decided: November 28, 1972.
Appeal from judgment of sentence of Court of Common Pleas of Berks County, No. 186 of 1971, in case of Commonwealth v. Louis Toth.
James M. Potter, with him Liever, Hyman and Potter, for appellant.
Grant E. Wesner, Deputy District Attorney, with him Robert L. Van Hoove, District Attorney, for Commonwealth, appellee.
Wright, P. J., Watkins, Jacobs, Hoffman, Spaulding, Cercone, and Packel, JJ. Dissenting Opinion by Hoffman, J. Packel, J., joins in this dissenting opinion.
Author: Per Curiam
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Judgment of sentence affirmed.
Judgment of sentence affirmed.
Dissenting Opinion by Hoffman, J.:
Appellant contends that the trial court committed reversible error in not granting him a new trial because of prejudicial remarks which the prosecutor made during the course of his closing argument. I do not need to reach the appellant's other contentions because I believe that the prosecutor's remarks necessitate the granting of a new trial.
Appellant asserted that he was innocent of the charges lodged against him, but that his alleged partners in crime implicated him in order to obtain leniency for themselves. To establish his innocence, appellant presented his alleged co-felons' fellow prisoner who testified that the co-felons had stated that they intended to implicate the appellant for their own benefit. The prosecutor objected to the admission of these statements into evidence on the ground that they were hearsay. Defense counsel correctly responded that the remarks were not offered for the truth of the matter, but to prove that the statements were made. The trial judge admitted this testimony. During his summation the prosecutor said: "In addition, McDonald's [the alleged co-felons' fellow prisoner] testimony was very interesting. I objected because he was testifying as to all these things that Barlow and Taggart [the alleged co-felons] said in response to the questions asked by Mr. Potter [the defense attorney], as I recall, said, 'Well, we're not entering this for the truth of it.' In other words, Mr. Potter said that they weren't putting this in because it was true. I had no idea why it was put in, but apparently Mr. Potter didn't believe it." (N.T. p. 160). After these words were uttered, the defense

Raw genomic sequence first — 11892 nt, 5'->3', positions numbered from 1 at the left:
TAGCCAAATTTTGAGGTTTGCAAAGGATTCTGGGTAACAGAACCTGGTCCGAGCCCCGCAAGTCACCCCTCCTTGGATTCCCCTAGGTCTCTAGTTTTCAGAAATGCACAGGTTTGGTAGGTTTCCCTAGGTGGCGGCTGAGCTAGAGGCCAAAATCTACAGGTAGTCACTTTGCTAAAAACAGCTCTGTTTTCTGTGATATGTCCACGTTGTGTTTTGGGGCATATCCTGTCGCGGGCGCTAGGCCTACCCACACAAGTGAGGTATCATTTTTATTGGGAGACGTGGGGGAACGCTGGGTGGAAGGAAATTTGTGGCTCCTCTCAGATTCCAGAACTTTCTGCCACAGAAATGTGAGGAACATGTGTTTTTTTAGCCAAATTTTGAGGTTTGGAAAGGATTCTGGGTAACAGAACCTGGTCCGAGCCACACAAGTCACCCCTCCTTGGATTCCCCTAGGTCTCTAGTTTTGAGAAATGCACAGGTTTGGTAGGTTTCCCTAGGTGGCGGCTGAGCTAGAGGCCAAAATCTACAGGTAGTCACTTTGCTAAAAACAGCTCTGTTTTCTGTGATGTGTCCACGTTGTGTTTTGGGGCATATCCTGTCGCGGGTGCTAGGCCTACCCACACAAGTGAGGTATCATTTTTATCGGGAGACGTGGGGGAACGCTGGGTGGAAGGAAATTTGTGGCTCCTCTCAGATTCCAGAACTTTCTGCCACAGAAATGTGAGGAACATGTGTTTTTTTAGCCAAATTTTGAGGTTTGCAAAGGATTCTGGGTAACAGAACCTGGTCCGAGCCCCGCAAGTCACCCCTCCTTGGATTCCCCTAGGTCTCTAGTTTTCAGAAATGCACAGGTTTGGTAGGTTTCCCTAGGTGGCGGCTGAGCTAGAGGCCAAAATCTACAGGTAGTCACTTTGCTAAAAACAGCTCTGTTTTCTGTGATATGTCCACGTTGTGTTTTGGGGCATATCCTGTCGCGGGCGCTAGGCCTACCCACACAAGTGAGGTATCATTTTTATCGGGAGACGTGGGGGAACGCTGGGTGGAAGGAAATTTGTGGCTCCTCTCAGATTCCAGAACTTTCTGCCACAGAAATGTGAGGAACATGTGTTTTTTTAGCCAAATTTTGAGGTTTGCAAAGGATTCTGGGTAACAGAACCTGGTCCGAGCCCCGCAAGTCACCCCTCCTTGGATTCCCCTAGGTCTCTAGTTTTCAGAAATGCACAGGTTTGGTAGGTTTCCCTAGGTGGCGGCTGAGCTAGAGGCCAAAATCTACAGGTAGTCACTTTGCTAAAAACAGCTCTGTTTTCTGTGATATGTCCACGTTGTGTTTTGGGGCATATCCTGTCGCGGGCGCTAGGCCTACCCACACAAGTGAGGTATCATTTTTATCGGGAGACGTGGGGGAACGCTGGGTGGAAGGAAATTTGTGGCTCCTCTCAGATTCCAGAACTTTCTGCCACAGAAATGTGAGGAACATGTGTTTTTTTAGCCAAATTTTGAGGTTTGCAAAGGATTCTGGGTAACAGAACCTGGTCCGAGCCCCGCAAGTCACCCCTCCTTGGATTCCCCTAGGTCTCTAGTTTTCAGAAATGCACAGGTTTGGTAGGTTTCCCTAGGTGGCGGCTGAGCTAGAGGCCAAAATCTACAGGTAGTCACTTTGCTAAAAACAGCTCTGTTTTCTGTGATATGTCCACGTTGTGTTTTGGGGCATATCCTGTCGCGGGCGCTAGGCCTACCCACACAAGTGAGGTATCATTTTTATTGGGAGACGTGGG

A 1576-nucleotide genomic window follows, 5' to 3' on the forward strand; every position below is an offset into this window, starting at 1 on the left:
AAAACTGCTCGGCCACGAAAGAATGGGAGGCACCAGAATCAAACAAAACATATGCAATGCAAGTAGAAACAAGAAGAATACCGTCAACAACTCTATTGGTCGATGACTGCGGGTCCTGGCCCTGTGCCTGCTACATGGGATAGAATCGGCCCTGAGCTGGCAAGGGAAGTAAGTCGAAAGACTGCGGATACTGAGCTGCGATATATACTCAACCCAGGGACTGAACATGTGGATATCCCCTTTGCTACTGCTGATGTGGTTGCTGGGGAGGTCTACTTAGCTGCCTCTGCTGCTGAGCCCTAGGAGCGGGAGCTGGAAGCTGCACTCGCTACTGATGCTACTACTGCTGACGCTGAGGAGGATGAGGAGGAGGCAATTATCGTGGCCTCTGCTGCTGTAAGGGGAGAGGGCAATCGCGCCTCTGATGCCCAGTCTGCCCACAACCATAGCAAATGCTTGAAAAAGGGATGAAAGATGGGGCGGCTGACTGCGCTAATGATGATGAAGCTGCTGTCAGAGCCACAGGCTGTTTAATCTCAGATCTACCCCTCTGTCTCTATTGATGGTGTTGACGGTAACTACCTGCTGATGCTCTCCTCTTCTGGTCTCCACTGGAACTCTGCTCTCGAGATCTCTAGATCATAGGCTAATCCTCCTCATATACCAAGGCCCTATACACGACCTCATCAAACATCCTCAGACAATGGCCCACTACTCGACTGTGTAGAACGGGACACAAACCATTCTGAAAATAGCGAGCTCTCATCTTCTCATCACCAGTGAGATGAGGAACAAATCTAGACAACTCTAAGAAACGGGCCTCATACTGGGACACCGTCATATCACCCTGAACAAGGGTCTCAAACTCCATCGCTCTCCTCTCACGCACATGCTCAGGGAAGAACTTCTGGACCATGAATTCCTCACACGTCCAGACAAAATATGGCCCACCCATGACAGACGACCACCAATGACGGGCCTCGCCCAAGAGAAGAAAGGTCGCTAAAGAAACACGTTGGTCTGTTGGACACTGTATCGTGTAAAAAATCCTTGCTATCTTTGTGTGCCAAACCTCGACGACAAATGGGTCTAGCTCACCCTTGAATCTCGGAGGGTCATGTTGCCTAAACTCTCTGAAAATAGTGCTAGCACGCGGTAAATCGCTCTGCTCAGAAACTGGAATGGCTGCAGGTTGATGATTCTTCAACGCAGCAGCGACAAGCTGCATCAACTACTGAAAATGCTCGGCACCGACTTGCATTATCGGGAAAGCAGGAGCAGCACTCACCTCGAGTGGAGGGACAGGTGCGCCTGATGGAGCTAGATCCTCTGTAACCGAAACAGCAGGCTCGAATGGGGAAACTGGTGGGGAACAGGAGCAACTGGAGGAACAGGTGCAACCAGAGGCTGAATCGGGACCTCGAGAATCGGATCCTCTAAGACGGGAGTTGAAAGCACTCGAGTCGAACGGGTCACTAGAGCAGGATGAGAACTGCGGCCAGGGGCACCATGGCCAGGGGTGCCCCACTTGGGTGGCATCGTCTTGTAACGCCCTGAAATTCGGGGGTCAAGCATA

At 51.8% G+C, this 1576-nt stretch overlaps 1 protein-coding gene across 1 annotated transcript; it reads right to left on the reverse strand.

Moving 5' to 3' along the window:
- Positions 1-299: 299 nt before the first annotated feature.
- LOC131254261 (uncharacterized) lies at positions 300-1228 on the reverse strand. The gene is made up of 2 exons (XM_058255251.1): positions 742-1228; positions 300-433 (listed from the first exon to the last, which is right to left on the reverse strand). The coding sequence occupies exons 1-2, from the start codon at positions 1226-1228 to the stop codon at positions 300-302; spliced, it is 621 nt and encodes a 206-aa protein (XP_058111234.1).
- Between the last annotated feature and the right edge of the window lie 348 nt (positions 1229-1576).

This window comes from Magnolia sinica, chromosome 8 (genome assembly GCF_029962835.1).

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counsel immediately moved for a mistrial which request was denied.
The defense counsel fully complied with the law which has long recognized that the defense attorney should object to the prosecutor's summation and move for the removal of a juror as soon as the objectionable language is used. Commonwealth v. Wilcox, 316 Pa. 129, 139, 173 A. 653 (1934); Commonwealth v. Hoffman, 439 Pa. 348, 266 A.2d 726 (1970). The purpose behind this rule is to allow the trial court to immediately instruct the jury to disregard the remarks if a mistrial need not be declared; the judge should also warn the speaker to be more careful in the future and restrict himself to a fair discussion of the evidence and the inferences which arise therefrom. Commonwealth v. Wilcox, supra.*fn1
It is especially important that the prosecutor not exceed the permissible scope of argument in light of the Supreme Court of the United States' opinion in Berger v. United States, 295 U.S. 78, 88 (1935). In Berger, supra, Justice Sutherland, speaking for the Court, said: "The United States Attorney is the representative not of an ordinary party to a controversy, but of a sovereignty whose obligation to govern impartially is as compelling as its obligation to govern at all; and whose interest, therefore in a criminal prosecution is not that it shall win a case, but that justice shall be done. As such, he is in a peculiar and very definite sense the servant of the law, the twofold aim of which is that guilt shall not escape or innocence suffer. He may prosecute with earnestness and vigor -- indeed, he should do so. But, while he may strike hard blows, he is not at liberty to strike foul ones. It is as much his duty
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to refrain from improper methods calculated to produce a wrongful conviction as it is to use every legitimate means to bring about a just one.